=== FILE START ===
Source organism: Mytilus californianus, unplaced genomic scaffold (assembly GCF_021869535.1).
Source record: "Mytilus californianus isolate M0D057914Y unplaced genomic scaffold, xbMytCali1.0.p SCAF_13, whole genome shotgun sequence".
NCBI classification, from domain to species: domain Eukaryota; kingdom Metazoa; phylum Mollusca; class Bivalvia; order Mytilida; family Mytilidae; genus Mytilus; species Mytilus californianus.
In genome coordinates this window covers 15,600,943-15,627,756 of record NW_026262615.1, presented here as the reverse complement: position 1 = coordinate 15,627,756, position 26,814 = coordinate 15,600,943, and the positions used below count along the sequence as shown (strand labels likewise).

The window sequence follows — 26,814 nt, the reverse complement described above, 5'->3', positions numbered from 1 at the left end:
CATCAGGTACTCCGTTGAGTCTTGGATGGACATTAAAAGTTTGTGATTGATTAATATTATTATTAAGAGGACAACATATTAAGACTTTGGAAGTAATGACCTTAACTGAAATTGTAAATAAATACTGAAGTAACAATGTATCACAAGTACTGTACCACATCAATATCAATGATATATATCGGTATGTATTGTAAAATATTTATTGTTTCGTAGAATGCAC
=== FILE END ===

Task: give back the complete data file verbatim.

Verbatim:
Source organism: Mytilus californianus, unplaced genomic scaffold (assembly GCF_021869535.1).
Source record: "Mytilus californianus isolate M0D057914Y unplaced genomic scaffold, xbMytCali1.0.p SCAF_13, whole genome shotgun sequence".
NCBI classification, from domain to species: domain Eukaryota; kingdom Metazoa; phylum Mollusca; class Bivalvia; order Mytilida; family Mytilidae; genus Mytilus; species Mytilus californianus.
In genome coordinates this window covers 15,600,943-15,627,756 of record NW_026262615.1, presented here as the reverse complement: position 1 = coordinate 15,627,756, position 26,814 = coordinate 15,600,943, and the positions used below count along the sequence as shown (strand labels likewise).

The window sequence follows — 26,814 nt, the reverse complement described above, 5'->3', positions numbered from 1 at the left end:
CATCAGGTACTCCGTTGAGTCTTGGATGGACATTAAAAGTTTGTGATTGATTAATATTATTATTAAGAGGACAACATATTAAGACTTTGGAAGTAATGACCTTAACTGAAATTGTAAATAAATACTGAAGTAACAATGTATCACAAGTACTGTACCACATCAATATCAATGATATATATCGGTATGTATTGTAAAATATTTATTGTTTCGTAGAATGCAC